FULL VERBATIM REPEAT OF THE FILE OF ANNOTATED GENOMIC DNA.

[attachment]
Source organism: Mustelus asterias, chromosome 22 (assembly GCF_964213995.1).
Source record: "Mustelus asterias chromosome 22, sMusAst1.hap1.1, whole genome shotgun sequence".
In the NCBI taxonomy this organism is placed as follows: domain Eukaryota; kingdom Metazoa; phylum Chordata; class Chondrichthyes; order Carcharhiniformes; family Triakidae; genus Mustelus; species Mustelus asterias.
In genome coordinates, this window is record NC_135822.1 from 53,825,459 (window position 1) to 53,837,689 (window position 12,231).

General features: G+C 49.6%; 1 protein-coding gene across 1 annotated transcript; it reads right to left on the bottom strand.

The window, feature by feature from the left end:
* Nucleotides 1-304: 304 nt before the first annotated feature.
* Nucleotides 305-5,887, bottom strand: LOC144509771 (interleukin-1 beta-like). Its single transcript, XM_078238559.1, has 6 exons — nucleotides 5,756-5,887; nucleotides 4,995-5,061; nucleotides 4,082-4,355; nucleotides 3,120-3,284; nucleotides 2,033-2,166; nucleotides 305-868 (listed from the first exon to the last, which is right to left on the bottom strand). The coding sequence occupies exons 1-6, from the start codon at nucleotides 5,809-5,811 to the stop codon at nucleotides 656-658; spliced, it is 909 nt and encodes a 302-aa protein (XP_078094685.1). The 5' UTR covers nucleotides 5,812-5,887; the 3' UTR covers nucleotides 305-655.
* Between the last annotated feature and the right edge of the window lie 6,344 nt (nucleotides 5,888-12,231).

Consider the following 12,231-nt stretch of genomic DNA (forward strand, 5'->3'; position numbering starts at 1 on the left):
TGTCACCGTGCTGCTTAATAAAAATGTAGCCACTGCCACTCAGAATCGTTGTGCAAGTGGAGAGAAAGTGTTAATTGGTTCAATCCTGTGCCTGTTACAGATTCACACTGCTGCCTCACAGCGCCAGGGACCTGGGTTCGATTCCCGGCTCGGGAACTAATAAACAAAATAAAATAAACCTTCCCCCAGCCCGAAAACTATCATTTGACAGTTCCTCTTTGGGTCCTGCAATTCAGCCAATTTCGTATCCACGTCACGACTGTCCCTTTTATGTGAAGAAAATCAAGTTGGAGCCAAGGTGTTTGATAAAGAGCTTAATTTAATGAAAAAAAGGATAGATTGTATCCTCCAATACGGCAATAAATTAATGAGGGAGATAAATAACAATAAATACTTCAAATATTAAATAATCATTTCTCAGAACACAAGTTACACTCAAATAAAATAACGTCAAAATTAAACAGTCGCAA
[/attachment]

Source organism: Mustelus asterias, chromosome 22 (assembly GCF_964213995.1).
Source record: "Mustelus asterias chromosome 22, sMusAst1.hap1.1, whole genome shotgun sequence".
In the NCBI taxonomy this organism is placed as follows: domain Eukaryota; kingdom Metazoa; phylum Chordata; class Chondrichthyes; order Carcharhiniformes; family Triakidae; genus Mustelus; species Mustelus asterias.
In genome coordinates, this window is record NC_135822.1 from 53,825,459 (window position 1) to 53,837,689 (window position 12,231).

General features: G+C 49.6%; 1 protein-coding gene across 1 annotated transcript; it reads right to left on the bottom strand.

The window, feature by feature from the left end:
* Nucleotides 1-304: 304 nt before the first annotated feature.
* Nucleotides 305-5,887, bottom strand: LOC144509771 (interleukin-1 beta-like). Its single transcript, XM_078238559.1, has 6 exons — nucleotides 5,756-5,887; nucleotides 4,995-5,061; nucleotides 4,082-4,355; nucleotides 3,120-3,284; nucleotides 2,033-2,166; nucleotides 305-868 (listed from the first exon to the last, which is right to left on the bottom strand). The coding sequence occupies exons 1-6, from the start codon at nucleotides 5,809-5,811 to the stop codon at nucleotides 656-658; spliced, it is 909 nt and encodes a 302-aa protein (XP_078094685.1). The 5' UTR covers nucleotides 5,812-5,887; the 3' UTR covers nucleotides 305-655.
* Between the last annotated feature and the right edge of the window lie 6,344 nt (nucleotides 5,888-12,231).

Consider the following 12,231-nt stretch of genomic DNA (forward strand, 5'->3'; position numbering starts at 1 on the left):
TGTCACCGTGCTGCTTAATAAAAATGTAGCCACTGCCACTCAGAATCGTTGTGCAAGTGGAGAGAAAGTGTTAATTGGTTCAATCCTGTGCCTGTTACAGATTCACACTGCTGCCTCACAGCGCCAGGGACCTGGGTTCGATTCCCGGCTCGGGAACTAATAAACAAAATAAAATAAACCTTCCCCCAGCCCGAAAACTATCATTTGACAGTTCCTCTTTGGGTCCTGCAATTCAGCCAATTTCGTATCCACGTCACGACTGTCCCTTTTATGTGAAGAAAATCAAGTTGGAGCCAAGGTGTTTGATAAAGAGCTTAATTTAATGAAAAAAAGGATAGATTGTATCCTCCAATACGGCAATAAATTAATGAGGGAGATAAATAACAATAAATACTTCAAATATTAAATAATCATTTCTCAGAACACAAGTTACACTCAAATAAAATAACGTCAAAATTAAACAGTCGCAA